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The way ahead is a world of healthy jobs

The way ahead is a world of healthy jobs

Chris Warhurst, Warwick Institute for Employment Research, Warwick

Most people spend an inordinate amount of time at work – paid and otherwise. In many ways it defines our being – it pays for our homes and holidays, it can be the source of deep friendships and personal satisfaction. Without it many people live in material, psychological and social poverty.

But work can also be a major source of dissatisfaction and frustration. Given its importance, it’s a public service, if not duty, to find out how work can be improved to deliver positive outcomes and turn material, psychological and social poverty into material, psychological and social wellbeing.

In various guises, this has been a career-long focus for me - always being aware that work could be organised better to have better outcomes for employees and employers. Over the years, that awareness has morphed into a realisation that there’s also a need to make work better. For example, having employees whose skills and knowledge are under-used in their work is frustrating for those employees but it also represents untapped potential for employers at a time when some governments are worried about relatively poor productivity and innovation performance.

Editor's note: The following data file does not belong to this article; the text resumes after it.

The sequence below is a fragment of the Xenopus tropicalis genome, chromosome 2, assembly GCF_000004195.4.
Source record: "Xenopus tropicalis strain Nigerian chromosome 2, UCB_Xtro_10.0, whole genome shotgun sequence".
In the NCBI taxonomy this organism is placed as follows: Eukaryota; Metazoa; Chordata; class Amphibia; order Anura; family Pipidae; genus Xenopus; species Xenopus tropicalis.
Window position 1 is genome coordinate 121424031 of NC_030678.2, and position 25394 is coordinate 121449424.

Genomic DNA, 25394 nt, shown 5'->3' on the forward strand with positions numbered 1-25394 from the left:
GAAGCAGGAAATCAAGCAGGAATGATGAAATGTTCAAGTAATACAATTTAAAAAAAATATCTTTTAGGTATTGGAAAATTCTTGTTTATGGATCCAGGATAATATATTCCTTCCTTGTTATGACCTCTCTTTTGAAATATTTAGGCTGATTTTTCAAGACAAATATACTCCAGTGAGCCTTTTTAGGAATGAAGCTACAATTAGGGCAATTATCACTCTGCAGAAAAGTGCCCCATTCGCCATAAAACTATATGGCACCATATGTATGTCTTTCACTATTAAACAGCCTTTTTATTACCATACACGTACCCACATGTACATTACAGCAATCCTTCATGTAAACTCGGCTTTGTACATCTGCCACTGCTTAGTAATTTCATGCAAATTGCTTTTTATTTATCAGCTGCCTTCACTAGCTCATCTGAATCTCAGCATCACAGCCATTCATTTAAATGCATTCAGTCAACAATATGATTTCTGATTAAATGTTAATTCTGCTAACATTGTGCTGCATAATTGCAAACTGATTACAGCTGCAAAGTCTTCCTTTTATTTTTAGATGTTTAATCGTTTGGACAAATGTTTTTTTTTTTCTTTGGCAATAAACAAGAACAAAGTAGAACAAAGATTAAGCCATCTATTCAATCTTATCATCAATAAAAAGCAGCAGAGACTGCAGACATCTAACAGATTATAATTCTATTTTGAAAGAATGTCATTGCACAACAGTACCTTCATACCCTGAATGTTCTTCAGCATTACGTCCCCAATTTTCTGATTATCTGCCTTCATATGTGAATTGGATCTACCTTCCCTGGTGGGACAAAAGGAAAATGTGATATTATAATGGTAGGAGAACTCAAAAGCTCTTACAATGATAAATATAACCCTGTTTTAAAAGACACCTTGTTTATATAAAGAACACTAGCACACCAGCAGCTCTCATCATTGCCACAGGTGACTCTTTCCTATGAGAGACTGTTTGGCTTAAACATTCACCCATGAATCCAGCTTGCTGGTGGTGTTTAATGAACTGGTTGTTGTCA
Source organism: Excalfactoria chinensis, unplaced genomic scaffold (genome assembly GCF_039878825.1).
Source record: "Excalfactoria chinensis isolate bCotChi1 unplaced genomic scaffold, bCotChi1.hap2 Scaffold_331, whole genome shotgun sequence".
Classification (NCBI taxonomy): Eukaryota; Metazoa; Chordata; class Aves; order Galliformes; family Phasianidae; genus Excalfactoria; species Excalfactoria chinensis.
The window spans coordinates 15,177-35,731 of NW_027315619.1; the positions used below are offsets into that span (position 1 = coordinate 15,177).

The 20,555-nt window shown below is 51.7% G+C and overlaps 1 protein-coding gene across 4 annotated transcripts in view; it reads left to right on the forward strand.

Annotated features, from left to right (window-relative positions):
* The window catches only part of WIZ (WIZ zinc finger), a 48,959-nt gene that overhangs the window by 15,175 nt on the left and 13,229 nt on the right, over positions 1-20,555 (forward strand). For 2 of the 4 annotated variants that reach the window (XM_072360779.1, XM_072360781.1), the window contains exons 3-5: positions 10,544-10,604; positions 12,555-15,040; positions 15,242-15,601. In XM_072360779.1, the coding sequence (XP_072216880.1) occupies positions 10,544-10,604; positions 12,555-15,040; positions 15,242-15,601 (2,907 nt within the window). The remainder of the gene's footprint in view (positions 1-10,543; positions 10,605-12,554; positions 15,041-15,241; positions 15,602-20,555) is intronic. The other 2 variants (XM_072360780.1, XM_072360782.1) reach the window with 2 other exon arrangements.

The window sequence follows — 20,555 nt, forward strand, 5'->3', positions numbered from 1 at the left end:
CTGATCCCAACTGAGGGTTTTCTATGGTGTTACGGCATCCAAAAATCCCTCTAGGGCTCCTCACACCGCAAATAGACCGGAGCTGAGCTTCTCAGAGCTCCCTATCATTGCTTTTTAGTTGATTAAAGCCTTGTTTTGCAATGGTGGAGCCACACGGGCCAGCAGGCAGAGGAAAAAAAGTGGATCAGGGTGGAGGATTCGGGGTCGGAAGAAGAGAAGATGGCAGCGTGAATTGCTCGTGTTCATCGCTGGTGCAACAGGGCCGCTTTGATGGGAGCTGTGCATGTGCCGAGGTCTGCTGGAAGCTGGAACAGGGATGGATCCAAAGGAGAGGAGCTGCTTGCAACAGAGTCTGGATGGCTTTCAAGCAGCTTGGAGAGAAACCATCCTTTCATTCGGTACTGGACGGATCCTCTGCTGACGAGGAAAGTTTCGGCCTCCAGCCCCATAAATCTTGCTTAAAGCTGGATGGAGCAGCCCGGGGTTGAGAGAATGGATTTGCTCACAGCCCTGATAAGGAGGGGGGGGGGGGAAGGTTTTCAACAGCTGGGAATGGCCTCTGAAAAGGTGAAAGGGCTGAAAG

There’s a need to enhance the scientific base about what needs improving, why and how. The upshot is the push for more and better research – a role taken up with real vim and vigour by my staff in the Warwick Institute for Employment Research (IER). That scientific base also has to be multi-disciplinary. On a personal level I’d like to work with colleagues to develop a grand theory of job quality and create a world of healthy jobs.

We have to generate new research ideas and develop new research methods to help solve what seem now to be the big intractable challenges in improving work. Currently IER has a team working on the application of Big Data to help better understand work and labour markets, and we’re using that method to support government policy development, for example in encouraging more green jobs in response to the climate emergency.

We need to better translate our research into something that can be quickly understood by politicians and the public. Our work is already having that kind of impact, with the establishment of a measure of Good Work for use by the UK Government and a new occupational classification of green jobs for Scotland called GreenSOC.

IER was founded at Warwick 40 years ago by a group of researchers who genuinely wanted to make a difference to government policy. That’s still our position. And we’re right to have adopted it. Over time the world has turned our way. Since its establishment IER has become a leading centre in Europe for research of work and labour markets, and is the only one of its kind in the UK university sector to have external accreditation for the quality of its research services.

I do believe that science can help improve jobs for the better. We just need to generate that science and apply it and get those who shape jobs – for example, government, employers and trade unions – to listen and understand what might be achieved through the use of sound science in this field.


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